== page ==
Sam Sexton thrives on underdog tag ahead of British heavyweight title bout against David Price

Posted: March 13, 2012 in Interviews
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SAM Sexton is determined to prove the pundits wrong – again – by claiming the British heavyweight title against David Price, according to trainer Graham Everett.

The much-heralded Price (12-0) faces the biggest test of his career against former Commonwealth champion Sexton when the two clash at Aintree on May 19.

Hometown boy Price knocked down a shell-shocked John McDermott three times en-route to victory in the first round of their British title eliminator at Liverpool’s Olympia in January, heightening interest in a clash against then-champion Tyson Fury.

Boxing politics intervened and Fury has since relinquished the title, leaving Norwich-based Sexton and Price to contest the vacant title.

But while on paper the bout is Price’s toughest to date, some bookmakers have made him 6-1 on to see off Everett’s charge, who has lost just twice in 17 fights, both to Dereck Chisora.

Everett insists Sexton thrives on those odds and brought up Sexton’s two victories against Martin Rogan as evidence of upsetting the form book.

“People expect Price to win but, to be honest, Sam is buzzing off that. That attitude is pushing us on,” he said.

“When we went to Belfast (for the first Rogan fight) we caused a huge shock. Even at the weigh-in we were getting invitations to the after-parties. People were talking about Rogan’s next fight.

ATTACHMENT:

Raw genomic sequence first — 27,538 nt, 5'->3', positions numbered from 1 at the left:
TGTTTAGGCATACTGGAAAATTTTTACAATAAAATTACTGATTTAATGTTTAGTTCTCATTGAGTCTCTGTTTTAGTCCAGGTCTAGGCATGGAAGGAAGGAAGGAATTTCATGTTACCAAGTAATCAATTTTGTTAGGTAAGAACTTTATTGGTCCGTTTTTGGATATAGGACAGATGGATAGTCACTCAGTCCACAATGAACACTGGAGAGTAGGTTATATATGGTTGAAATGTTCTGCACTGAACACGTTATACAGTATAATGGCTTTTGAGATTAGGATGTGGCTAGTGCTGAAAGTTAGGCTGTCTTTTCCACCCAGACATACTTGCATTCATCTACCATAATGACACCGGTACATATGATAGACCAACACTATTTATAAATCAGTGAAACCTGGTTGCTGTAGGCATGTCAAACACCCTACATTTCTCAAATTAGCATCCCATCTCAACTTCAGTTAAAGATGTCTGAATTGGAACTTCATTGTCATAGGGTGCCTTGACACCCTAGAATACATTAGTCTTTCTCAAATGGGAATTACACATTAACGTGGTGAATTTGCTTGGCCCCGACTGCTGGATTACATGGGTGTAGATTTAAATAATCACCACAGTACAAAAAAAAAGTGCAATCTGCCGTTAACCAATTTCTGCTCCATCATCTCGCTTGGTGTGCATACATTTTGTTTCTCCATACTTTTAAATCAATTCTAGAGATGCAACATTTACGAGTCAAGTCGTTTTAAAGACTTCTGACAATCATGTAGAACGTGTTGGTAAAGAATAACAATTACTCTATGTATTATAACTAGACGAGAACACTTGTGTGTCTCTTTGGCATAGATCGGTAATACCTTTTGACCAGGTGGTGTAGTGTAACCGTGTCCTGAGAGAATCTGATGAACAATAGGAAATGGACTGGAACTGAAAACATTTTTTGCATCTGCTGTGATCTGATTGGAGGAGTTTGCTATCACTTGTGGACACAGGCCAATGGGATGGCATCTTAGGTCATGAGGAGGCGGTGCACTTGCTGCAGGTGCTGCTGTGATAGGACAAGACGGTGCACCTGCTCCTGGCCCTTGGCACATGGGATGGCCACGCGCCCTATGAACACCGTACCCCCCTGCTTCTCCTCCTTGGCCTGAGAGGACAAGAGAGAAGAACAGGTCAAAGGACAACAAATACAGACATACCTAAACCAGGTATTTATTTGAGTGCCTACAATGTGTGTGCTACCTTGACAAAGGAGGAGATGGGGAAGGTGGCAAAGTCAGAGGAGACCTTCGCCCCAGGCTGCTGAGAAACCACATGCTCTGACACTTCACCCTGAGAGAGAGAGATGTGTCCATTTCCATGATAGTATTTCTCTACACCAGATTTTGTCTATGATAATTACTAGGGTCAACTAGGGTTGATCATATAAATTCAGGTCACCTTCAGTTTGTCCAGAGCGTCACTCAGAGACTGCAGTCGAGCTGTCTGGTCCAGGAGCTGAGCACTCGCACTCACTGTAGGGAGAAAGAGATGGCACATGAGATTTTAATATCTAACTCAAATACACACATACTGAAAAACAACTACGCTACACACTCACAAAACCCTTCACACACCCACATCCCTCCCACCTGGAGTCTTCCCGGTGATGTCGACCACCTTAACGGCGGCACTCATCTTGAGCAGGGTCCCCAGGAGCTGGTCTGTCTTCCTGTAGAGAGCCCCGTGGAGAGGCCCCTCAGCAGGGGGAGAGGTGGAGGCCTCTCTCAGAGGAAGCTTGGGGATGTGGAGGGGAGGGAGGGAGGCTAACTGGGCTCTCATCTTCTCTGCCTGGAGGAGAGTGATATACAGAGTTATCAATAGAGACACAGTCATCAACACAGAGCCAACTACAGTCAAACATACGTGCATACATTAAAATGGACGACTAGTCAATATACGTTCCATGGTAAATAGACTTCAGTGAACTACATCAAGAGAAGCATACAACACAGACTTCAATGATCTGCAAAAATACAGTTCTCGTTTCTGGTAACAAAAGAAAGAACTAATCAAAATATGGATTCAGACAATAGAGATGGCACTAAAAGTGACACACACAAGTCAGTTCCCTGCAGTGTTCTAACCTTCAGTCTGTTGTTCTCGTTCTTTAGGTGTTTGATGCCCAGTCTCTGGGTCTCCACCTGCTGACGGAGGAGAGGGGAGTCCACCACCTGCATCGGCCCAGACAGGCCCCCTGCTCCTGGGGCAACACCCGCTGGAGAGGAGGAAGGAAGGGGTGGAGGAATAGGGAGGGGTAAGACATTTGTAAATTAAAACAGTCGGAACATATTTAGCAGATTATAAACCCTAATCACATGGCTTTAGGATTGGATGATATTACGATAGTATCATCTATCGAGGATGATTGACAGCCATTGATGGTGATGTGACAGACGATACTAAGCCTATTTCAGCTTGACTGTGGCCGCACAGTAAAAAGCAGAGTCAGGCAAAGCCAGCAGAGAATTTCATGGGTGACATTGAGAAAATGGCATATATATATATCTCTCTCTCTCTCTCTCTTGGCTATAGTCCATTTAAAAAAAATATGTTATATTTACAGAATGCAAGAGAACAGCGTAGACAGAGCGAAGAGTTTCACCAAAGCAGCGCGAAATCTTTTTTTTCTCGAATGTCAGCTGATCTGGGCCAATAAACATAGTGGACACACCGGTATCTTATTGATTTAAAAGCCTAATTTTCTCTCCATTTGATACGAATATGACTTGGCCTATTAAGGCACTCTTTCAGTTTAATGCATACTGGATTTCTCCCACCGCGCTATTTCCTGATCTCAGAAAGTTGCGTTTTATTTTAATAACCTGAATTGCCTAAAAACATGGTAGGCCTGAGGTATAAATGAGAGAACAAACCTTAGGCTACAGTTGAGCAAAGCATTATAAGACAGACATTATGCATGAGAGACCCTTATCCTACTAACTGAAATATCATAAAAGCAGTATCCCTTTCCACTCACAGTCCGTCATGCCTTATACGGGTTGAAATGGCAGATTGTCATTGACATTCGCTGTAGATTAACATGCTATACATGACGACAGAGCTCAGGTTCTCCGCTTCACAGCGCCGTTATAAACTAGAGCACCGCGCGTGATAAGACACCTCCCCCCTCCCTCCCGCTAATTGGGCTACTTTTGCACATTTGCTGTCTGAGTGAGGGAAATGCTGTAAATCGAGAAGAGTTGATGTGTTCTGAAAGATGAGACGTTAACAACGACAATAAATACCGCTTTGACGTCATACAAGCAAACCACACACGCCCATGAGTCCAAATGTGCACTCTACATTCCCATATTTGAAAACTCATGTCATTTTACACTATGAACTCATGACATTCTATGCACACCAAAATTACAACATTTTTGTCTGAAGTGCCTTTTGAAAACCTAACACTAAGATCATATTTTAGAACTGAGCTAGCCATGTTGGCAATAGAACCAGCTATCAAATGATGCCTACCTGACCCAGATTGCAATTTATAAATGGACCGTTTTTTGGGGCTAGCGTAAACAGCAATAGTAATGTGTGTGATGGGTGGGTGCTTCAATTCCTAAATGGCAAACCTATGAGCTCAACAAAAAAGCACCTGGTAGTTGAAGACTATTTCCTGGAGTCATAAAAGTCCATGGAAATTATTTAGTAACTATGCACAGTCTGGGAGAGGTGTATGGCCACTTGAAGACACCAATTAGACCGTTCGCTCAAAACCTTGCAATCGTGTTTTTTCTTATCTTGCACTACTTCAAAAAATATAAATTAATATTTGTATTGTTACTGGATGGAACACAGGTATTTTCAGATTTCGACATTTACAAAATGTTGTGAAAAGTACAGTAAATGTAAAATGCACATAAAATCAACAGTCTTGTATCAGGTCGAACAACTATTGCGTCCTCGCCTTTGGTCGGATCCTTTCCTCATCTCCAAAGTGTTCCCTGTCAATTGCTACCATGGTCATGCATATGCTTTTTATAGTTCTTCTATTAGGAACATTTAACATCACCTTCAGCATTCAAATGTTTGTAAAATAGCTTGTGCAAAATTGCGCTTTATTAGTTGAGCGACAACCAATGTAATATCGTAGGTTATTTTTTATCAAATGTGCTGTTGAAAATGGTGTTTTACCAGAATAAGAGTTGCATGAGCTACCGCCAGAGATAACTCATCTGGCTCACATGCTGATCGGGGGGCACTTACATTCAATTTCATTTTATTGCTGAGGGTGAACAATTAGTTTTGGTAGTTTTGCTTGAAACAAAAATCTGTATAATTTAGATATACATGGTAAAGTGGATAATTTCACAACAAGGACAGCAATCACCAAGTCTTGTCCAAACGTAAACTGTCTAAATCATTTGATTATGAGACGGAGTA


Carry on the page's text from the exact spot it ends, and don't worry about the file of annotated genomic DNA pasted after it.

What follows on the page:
“Let’s face it, Sam has never really had the silver spoon since turning professional. He’s not had that many fights – for reasons that I won’t go into, and we’re not happy about it – but this is a big opportunity.

“We’re going into the lion’s den, but you have to remember that this is Sam’s fourth championship fight. The pressure is all on David.”

Although a year younger, the 6ft 2ins Sexton is giving up six inches on his formidable opponent, an Olympic super-heavyweight bronze medallist.

But Price is unlikely to have faced anyone so far in his career with Sexton’s decent punching power, with Everett plotting a perfect strategy for the contest.

“David Price is fantastic and he hasn’t done anything wrong as a professional, although it was difficult to learn too much from the McDermott fight,” said Everett.

“It’s no huge secret that Sam will have to get inside Price’s long arms, we don’t want David using his leverage – without giving away too much of our strategy, of course.

“Let’s put it this way, Sam is not going to stand there and walk straight into Price.

“We’re not even contemplating defeat – we’re in this to win it. Sam has started hard training already. He’s at 17 stone now and he’ll be down to 16-and-a-half by fight time. He’ll be very sharp and fast.”

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